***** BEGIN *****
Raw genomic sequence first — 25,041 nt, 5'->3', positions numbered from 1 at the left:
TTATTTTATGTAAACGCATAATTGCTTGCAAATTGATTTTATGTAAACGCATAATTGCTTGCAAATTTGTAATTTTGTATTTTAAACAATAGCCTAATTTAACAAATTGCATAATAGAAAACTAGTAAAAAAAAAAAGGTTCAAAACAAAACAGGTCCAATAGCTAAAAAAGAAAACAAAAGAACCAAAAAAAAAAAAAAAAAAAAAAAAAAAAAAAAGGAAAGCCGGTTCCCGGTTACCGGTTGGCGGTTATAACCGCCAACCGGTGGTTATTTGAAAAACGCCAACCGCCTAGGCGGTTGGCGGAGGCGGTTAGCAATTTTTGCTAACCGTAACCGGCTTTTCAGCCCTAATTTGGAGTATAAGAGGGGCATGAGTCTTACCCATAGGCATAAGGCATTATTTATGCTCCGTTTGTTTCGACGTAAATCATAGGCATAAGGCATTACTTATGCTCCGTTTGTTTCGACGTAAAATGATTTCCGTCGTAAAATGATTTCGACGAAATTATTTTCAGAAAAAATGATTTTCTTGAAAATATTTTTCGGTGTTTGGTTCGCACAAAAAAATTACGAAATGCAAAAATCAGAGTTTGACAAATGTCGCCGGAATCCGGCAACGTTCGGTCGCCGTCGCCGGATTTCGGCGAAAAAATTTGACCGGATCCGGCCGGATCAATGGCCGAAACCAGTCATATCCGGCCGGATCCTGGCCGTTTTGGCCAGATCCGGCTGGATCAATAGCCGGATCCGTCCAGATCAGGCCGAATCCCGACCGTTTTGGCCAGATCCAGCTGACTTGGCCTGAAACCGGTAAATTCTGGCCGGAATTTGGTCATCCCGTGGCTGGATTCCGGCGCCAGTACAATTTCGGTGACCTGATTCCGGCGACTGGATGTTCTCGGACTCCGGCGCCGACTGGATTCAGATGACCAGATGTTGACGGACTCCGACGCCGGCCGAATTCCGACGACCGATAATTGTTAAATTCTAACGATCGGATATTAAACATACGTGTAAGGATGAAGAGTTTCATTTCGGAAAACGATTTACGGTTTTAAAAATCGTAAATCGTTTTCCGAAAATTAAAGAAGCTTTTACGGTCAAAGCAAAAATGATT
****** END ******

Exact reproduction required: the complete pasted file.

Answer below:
Raw genomic sequence first — 25,041 nt, 5'->3', positions numbered from 1 at the left:
TTATTTTATGTAAACGCATAATTGCTTGCAAATTGATTTTATGTAAACGCATAATTGCTTGCAAATTTGTAATTTTGTATTTTAAACAATAGCCTAATTTAACAAATTGCATAATAGAAAACTAGTAAAAAAAAAAAGGTTCAAAACAAAACAGGTCCAATAGCTAAAAAAGAAAACAAAAGAACCAAAAAAAAAAAAAAAAAAAAAAAAAAAAAAAAGGAAAGCCGGTTCCCGGTTACCGGTTGGCGGTTATAACCGCCAACCGGTGGTTATTTGAAAAACGCCAACCGCCTAGGCGGTTGGCGGAGGCGGTTAGCAATTTTTGCTAACCGTAACCGGCTTTTCAGCCCTAATTTGGAGTATAAGAGGGGCATGAGTCTTACCCATAGGCATAAGGCATTATTTATGCTCCGTTTGTTTCGACGTAAATCATAGGCATAAGGCATTACTTATGCTCCGTTTGTTTCGACGTAAAATGATTTCCGTCGTAAAATGATTTCGACGAAATTATTTTCAGAAAAAATGATTTTCTTGAAAATATTTTTCGGTGTTTGGTTCGCACAAAAAAATTACGAAATGCAAAAATCAGAGTTTGACAAATGTCGCCGGAATCCGGCAACGTTCGGTCGCCGTCGCCGGATTTCGGCGAAAAAATTTGACCGGATCCGGCCGGATCAATGGCCGAAACCAGTCATATCCGGCCGGATCCTGGCCGTTTTGGCCAGATCCGGCTGGATCAATAGCCGGATCCGTCCAGATCAGGCCGAATCCCGACCGTTTTGGCCAGATCCAGCTGACTTGGCCTGAAACCGGTAAATTCTGGCCGGAATTTGGTCATCCCGTGGCTGGATTCCGGCGCCAGTACAATTTCGGTGACCTGATTCCGGCGACTGGATGTTCTCGGACTCCGGCGCCGACTGGATTCAGATGACCAGATGTTGACGGACTCCGACGCCGGCCGAATTCCGACGACCGATAATTGTTAAATTCTAACGATCGGATATTAAACATACGTGTAAGGATGAAGAGTTTCATTTCGGAAAACGATTTACGGTTTTAAAAATCGTAAATCGTTTTCCGAAAATTAAAGAAGCTTTTACGGTCAAAGCAAAAATGATT